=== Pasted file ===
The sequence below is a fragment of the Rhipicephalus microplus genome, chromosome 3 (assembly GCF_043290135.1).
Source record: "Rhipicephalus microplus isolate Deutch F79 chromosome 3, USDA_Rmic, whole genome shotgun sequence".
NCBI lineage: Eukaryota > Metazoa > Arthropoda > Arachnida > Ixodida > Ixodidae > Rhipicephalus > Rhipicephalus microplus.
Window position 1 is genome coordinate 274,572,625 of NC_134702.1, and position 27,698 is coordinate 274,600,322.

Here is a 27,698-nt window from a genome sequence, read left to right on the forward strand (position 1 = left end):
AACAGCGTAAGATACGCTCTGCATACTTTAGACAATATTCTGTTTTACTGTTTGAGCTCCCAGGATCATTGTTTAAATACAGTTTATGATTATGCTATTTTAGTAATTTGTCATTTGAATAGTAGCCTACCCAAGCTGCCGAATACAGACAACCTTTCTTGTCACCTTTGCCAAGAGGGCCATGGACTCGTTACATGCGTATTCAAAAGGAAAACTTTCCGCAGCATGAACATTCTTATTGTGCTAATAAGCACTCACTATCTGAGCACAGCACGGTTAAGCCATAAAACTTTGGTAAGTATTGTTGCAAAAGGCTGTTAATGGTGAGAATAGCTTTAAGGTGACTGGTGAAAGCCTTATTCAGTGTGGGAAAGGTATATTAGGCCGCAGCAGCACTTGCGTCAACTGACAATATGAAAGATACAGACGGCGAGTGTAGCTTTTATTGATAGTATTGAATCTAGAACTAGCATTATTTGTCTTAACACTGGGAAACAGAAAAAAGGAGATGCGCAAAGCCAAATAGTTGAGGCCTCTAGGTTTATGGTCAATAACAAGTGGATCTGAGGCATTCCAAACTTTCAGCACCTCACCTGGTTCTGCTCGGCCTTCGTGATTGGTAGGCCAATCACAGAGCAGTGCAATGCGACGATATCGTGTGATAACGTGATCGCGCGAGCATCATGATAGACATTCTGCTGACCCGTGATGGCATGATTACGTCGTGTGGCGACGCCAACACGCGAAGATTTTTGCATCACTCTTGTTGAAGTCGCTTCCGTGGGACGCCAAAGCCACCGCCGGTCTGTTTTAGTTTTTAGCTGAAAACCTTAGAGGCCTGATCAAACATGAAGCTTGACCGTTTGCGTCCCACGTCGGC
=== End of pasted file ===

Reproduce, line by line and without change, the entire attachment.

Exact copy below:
The sequence below is a fragment of the Rhipicephalus microplus genome, chromosome 3 (assembly GCF_043290135.1).
Source record: "Rhipicephalus microplus isolate Deutch F79 chromosome 3, USDA_Rmic, whole genome shotgun sequence".
NCBI lineage: Eukaryota > Metazoa > Arthropoda > Arachnida > Ixodida > Ixodidae > Rhipicephalus > Rhipicephalus microplus.
Window position 1 is genome coordinate 274,572,625 of NC_134702.1, and position 27,698 is coordinate 274,600,322.

Here is a 27,698-nt window from a genome sequence, read left to right on the forward strand (position 1 = left end):
AACAGCGTAAGATACGCTCTGCATACTTTAGACAATATTCTGTTTTACTGTTTGAGCTCCCAGGATCATTGTTTAAATACAGTTTATGATTATGCTATTTTAGTAATTTGTCATTTGAATAGTAGCCTACCCAAGCTGCCGAATACAGACAACCTTTCTTGTCACCTTTGCCAAGAGGGCCATGGACTCGTTACATGCGTATTCAAAAGGAAAACTTTCCGCAGCATGAACATTCTTATTGTGCTAATAAGCACTCACTATCTGAGCACAGCACGGTTAAGCCATAAAACTTTGGTAAGTATTGTTGCAAAAGGCTGTTAATGGTGAGAATAGCTTTAAGGTGACTGGTGAAAGCCTTATTCAGTGTGGGAAAGGTATATTAGGCCGCAGCAGCACTTGCGTCAACTGACAATATGAAAGATACAGACGGCGAGTGTAGCTTTTATTGATAGTATTGAATCTAGAACTAGCATTATTTGTCTTAACACTGGGAAACAGAAAAAAGGAGATGCGCAAAGCCAAATAGTTGAGGCCTCTAGGTTTATGGTCAATAACAAGTGGATCTGAGGCATTCCAAACTTTCAGCACCTCACCTGGTTCTGCTCGGCCTTCGTGATTGGTAGGCCAATCACAGAGCAGTGCAATGCGACGATATCGTGTGATAACGTGATCGCGCGAGCATCATGATAGACATTCTGCTGACCCGTGATGGCATGATTACGTCGTGTGGCGACGCCAACACGCGAAGATTTTTGCATCACTCTTGTTGAAGTCGCTTCCGTGGGACGCCAAAGCCACCGCCGGTCTGTTTTAGTTTTTAGCTGAAAACCTTAGAGGCCTGATCAAACATGAAGCTTGACCGTTTGCGTCCCACGTCGGC